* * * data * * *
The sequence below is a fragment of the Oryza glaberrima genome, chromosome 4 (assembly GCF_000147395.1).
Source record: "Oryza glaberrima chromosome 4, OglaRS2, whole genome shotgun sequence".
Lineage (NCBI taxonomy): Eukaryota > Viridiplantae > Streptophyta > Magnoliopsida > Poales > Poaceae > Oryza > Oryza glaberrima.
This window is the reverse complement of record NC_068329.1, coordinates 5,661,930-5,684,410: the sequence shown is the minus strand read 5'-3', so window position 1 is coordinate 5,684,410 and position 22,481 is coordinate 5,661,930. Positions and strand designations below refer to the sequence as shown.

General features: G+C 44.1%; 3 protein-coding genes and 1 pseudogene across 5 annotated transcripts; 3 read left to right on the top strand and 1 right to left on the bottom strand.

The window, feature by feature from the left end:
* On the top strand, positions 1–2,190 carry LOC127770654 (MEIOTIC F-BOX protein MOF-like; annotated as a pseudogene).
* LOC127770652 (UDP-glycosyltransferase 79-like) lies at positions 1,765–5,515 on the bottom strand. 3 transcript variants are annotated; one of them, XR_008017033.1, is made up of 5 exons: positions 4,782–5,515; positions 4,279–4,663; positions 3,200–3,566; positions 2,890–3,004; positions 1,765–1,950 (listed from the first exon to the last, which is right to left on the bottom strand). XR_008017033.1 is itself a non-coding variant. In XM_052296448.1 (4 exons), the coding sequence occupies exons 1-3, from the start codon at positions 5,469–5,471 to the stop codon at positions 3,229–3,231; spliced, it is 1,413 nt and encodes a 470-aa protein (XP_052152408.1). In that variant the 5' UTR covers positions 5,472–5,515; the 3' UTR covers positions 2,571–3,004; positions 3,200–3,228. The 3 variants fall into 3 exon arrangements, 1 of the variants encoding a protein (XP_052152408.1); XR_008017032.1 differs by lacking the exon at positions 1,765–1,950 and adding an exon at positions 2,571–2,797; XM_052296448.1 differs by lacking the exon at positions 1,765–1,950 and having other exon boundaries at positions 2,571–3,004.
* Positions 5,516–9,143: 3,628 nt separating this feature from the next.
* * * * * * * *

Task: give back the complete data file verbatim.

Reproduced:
The sequence below is a fragment of the Oryza glaberrima genome, chromosome 4 (assembly GCF_000147395.1).
Source record: "Oryza glaberrima chromosome 4, OglaRS2, whole genome shotgun sequence".
Lineage (NCBI taxonomy): Eukaryota > Viridiplantae > Streptophyta > Magnoliopsida > Poales > Poaceae > Oryza > Oryza glaberrima.
This window is the reverse complement of record NC_068329.1, coordinates 5,661,930-5,684,410: the sequence shown is the minus strand read 5'-3', so window position 1 is coordinate 5,684,410 and position 22,481 is coordinate 5,661,930. Positions and strand designations below refer to the sequence as shown.

General features: G+C 44.1%; 3 protein-coding genes and 1 pseudogene across 5 annotated transcripts; 3 read left to right on the top strand and 1 right to left on the bottom strand.

The window, feature by feature from the left end:
* On the top strand, positions 1–2,190 carry LOC127770654 (MEIOTIC F-BOX protein MOF-like; annotated as a pseudogene).
* LOC127770652 (UDP-glycosyltransferase 79-like) lies at positions 1,765–5,515 on the bottom strand. 3 transcript variants are annotated; one of them, XR_008017033.1, is made up of 5 exons: positions 4,782–5,515; positions 4,279–4,663; positions 3,200–3,566; positions 2,890–3,004; positions 1,765–1,950 (listed from the first exon to the last, which is right to left on the bottom strand). XR_008017033.1 is itself a non-coding variant. In XM_052296448.1 (4 exons), the coding sequence occupies exons 1-3, from the start codon at positions 5,469–5,471 to the stop codon at positions 3,229–3,231; spliced, it is 1,413 nt and encodes a 470-aa protein (XP_052152408.1). In that variant the 5' UTR covers positions 5,472–5,515; the 3' UTR covers positions 2,571–3,004; positions 3,200–3,228. The 3 variants fall into 3 exon arrangements, 1 of the variants encoding a protein (XP_052152408.1); XR_008017032.1 differs by lacking the exon at positions 1,765–1,950 and adding an exon at positions 2,571–2,797; XM_052296448.1 differs by lacking the exon at positions 1,765–1,950 and having other exon boundaries at positions 2,571–3,004.
* Positions 5,516–9,143: 3,628 nt separating this feature from the next.